There are days when I feel sorry for men, and today is one of them. A headline grabbing study indicates that men with smaller testicles are more likely to be better fathers, presumably because they produce less testosterone which makes them more nurturing. (Time magazine says to “choose dads with smaller ‘nads.”)
Aside from the blush-inducing embarrassment this finding will raise on date nights this week, I pity the male half of our species who are subjected to such findings every few years or so.
Men with male patterned baldness are supposedly less interested in diaper changing and homework responsibilities also due to their soaring testosterone levels. And we’ve been told that women seek out guys with pillow lips and soft chins to settle down with after a more masculine-looking man has already made them pregnant. (That’s based on studies looking at who women are attracted to at certain points during their menstrual cycles.)
When it comes to men assessing women, however, they only seem to be interested in physical qualities that make her more likely to be fertile, according to recent findings from researchers. Big hips and a small waist don’t necessarily predict whether a woman will be more nurturing and less likely to make nasty comments about her teenage daughter’s weight.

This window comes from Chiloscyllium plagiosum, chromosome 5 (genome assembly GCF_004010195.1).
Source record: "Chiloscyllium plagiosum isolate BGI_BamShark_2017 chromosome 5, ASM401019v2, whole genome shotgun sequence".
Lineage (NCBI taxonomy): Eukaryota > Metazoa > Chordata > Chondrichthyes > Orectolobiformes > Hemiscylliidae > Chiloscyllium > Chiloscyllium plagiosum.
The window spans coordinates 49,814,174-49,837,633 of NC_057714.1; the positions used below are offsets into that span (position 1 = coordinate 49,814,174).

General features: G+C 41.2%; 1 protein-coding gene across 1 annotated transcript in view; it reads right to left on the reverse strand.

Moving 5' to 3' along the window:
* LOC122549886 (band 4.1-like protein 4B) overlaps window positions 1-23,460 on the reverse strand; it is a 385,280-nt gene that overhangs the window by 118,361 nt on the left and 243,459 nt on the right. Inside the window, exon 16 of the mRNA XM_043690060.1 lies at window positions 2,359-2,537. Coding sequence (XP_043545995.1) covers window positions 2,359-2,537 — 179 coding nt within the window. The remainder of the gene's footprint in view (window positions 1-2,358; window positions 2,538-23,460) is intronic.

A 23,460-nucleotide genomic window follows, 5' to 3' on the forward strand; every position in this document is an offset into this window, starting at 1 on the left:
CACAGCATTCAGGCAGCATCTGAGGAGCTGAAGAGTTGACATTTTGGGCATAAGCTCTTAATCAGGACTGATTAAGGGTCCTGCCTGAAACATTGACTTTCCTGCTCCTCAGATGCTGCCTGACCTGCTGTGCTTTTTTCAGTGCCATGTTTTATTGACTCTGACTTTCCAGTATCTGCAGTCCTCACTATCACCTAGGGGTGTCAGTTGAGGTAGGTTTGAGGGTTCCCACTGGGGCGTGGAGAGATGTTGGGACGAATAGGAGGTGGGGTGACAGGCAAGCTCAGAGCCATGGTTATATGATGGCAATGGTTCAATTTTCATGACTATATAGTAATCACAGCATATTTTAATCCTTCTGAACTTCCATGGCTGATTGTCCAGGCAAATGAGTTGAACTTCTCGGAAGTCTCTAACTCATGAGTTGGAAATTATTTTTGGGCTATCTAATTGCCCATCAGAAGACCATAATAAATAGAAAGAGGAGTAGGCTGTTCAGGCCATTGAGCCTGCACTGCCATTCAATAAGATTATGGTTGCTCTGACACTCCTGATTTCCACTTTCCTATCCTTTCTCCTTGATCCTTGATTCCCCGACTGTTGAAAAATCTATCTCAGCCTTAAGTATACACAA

But men, it seems, are doomed to be judged as devoted parents on the basis of their hormone levels.
This particular study, published Monday in the Proceedings of the National Academy of Sciences, determined that the size of a man’s testicles—in the 70 fathers who volunteered for the study—was inversely correlated with brain activity in “nurturing” regions of the brain when the men looked at photos of their children while undergoing MRI imaging.
Those with smaller gonads had more activation in these areas than those who were better endowed and had particularly strong reactions when shown photos of their child displaying intense emotions like crying or laughing. The Emory University researchers also found that men with bigger berries were less likely to be involved in child-care responsibilities when they conducted surveys of their wives. And, yes, they did have measurably higher testosterone levels.
Do the researchers think women are going to suddenly switch to a preference for less ballsy men? (If women actually have such a preference, which I’m not sure they do.)
Likely they won’t, according to the researchers. They wrote that their finding may be of some importance in illustrating the “trade-off between mating effort and parenting effort, as indexed by testicular size and nurturing-related brain function, respectively.” Women will probably continue to seek out both types of men—or heck, some may be lucky enough to find a blending of the two.
Deborah Kotz can be reached at email@example.com. Follow her on Twitter @debkotz2.